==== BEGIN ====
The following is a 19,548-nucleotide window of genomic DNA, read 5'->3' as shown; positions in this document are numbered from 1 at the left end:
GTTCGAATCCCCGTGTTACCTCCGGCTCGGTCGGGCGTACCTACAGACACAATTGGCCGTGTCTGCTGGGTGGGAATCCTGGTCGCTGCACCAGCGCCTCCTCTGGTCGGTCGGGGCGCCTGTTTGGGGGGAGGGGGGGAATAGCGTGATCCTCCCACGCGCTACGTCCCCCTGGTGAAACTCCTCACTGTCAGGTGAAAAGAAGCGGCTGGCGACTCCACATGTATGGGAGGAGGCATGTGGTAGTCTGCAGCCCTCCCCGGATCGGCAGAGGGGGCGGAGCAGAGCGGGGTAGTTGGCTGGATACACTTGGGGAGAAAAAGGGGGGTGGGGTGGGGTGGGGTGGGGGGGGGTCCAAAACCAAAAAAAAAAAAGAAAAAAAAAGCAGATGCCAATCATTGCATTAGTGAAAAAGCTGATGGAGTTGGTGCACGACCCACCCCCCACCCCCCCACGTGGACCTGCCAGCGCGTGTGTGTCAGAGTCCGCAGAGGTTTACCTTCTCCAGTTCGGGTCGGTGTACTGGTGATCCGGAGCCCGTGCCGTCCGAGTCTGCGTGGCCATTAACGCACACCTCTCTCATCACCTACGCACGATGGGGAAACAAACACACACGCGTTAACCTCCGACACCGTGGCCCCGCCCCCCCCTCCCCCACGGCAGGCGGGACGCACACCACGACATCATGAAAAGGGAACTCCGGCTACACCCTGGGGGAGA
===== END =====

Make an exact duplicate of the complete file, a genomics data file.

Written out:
The following is a 19,548-nucleotide window of genomic DNA, read 5'->3' as shown; positions in this document are numbered from 1 at the left end:
GTTCGAATCCCCGTGTTACCTCCGGCTCGGTCGGGCGTACCTACAGACACAATTGGCCGTGTCTGCTGGGTGGGAATCCTGGTCGCTGCACCAGCGCCTCCTCTGGTCGGTCGGGGCGCCTGTTTGGGGGGAGGGGGGGAATAGCGTGATCCTCCCACGCGCTACGTCCCCCTGGTGAAACTCCTCACTGTCAGGTGAAAAGAAGCGGCTGGCGACTCCACATGTATGGGAGGAGGCATGTGGTAGTCTGCAGCCCTCCCCGGATCGGCAGAGGGGGCGGAGCAGAGCGGGGTAGTTGGCTGGATACACTTGGGGAGAAAAAGGGGGGTGGGGTGGGGTGGGGTGGGGGGGGGTCCAAAACCAAAAAAAAAAAAGAAAAAAAAAGCAGATGCCAATCATTGCATTAGTGAAAAAGCTGATGGAGTTGGTGCACGACCCACCCCCCACCCCCCCACGTGGACCTGCCAGCGCGTGTGTGTCAGAGTCCGCAGAGGTTTACCTTCTCCAGTTCGGGTCGGTGTACTGGTGATCCGGAGCCCGTGCCGTCCGAGTCTGCGTGGCCATTAACGCACACCTCTCTCATCACCTACGCACGATGGGGAAACAAACACACACGCGTTAACCTCCGACACCGTGGCCCCGCCCCCCCCTCCCCCACGGCAGGCGGGACGCACACCACGACATCATGAAAAGGGAACTCCGGCTACACCCTGGGGGAGA